This is really odd.  And in the USA it’s totally legal.  Dines notes that in 2002, a lobbyist group called the ‘Free Speech Coalition’, “worked to change the 1996 Child Pornography Prevention Act that prohibited any image that ‘is, or appears to be, of a minor engaging in sexually explicit conduct.’  Arguing that the words ‘appears to be’ limited the free speech of the pornographers, the coalition successfully got this ‘limitation’ removed” (p. 4).

So pornographers are allowed to make material that appears to have minors engaging in sex.

And this isn’t just some small group of people who are into something weird.  This is mainstream porn. In 2014, Pornhub, one of the largest pornographic sites on the web, revealed that the most popular genre of porn was ‘teen porn’.  (Don't worry - this is a link to an article, not to Pornhub itself)

Now, Australia is not the same as the USA.  As far as I can tell from looking into the laws in Australia, they do contain ‘appears to be’ in them.  And I get it; a teen can be 18 or 19.  I teach high school students who are 18.  But who are we kidding here?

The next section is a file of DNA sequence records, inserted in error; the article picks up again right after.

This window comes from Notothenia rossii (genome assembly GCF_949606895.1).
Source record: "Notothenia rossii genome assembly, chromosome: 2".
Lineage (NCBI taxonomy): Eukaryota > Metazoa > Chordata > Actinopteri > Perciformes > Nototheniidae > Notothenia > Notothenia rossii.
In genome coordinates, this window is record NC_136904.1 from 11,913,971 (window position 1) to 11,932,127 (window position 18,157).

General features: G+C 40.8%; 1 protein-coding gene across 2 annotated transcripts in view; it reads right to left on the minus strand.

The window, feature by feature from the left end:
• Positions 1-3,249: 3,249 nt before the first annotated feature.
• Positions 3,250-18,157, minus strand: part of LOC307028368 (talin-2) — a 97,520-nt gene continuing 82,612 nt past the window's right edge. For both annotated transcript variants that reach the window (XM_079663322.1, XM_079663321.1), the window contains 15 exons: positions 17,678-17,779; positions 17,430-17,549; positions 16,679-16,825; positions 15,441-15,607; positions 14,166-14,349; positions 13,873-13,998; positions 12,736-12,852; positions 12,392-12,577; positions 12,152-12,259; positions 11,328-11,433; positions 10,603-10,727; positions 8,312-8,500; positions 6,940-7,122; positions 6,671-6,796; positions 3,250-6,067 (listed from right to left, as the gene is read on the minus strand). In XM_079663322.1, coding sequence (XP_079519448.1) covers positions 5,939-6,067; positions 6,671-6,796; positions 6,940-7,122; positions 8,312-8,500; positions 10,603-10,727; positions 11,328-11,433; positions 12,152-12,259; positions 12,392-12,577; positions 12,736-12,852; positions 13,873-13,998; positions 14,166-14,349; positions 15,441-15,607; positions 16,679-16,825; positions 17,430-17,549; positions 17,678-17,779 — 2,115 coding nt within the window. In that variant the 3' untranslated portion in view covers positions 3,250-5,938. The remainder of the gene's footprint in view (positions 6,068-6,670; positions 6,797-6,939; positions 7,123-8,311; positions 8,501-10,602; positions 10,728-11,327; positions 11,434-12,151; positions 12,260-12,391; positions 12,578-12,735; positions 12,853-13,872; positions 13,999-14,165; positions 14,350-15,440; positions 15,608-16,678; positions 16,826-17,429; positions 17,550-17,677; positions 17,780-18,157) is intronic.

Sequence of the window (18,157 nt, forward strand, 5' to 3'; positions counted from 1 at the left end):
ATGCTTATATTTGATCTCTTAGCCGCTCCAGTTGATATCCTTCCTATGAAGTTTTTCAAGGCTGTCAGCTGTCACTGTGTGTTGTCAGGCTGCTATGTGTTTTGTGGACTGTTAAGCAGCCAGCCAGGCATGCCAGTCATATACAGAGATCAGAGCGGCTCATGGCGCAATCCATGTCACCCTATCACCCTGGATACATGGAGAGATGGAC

I thought we as a society hated child pornography?  We certainly hate paedophiles. Yet for so many, teen porn, or PCP, is hot. It seems to me that what should be a clear line has been blurred - where people say ‘as long as they’re not really children, then it’s ok’.  Surely we’re not that naïve.

More than that, we’re kidding ourselves if we think this will have no effect on society.  I’m not saying that all viewers of teen porn will suddenly become paedophiles.  But at the very least we have to consider the long term impact of scores of men, both young and old, getting off on watching teen porn.

Do we as a society really think its ok that the most popular form of porn intends to make child-like women sexy?  Perhaps this is further evidence that the more people consume porn, the more they continue to need something a little edgier to get the same high as last time.

And if this line is blurring...there's no telling, at this stage, as to how far the blur will spread.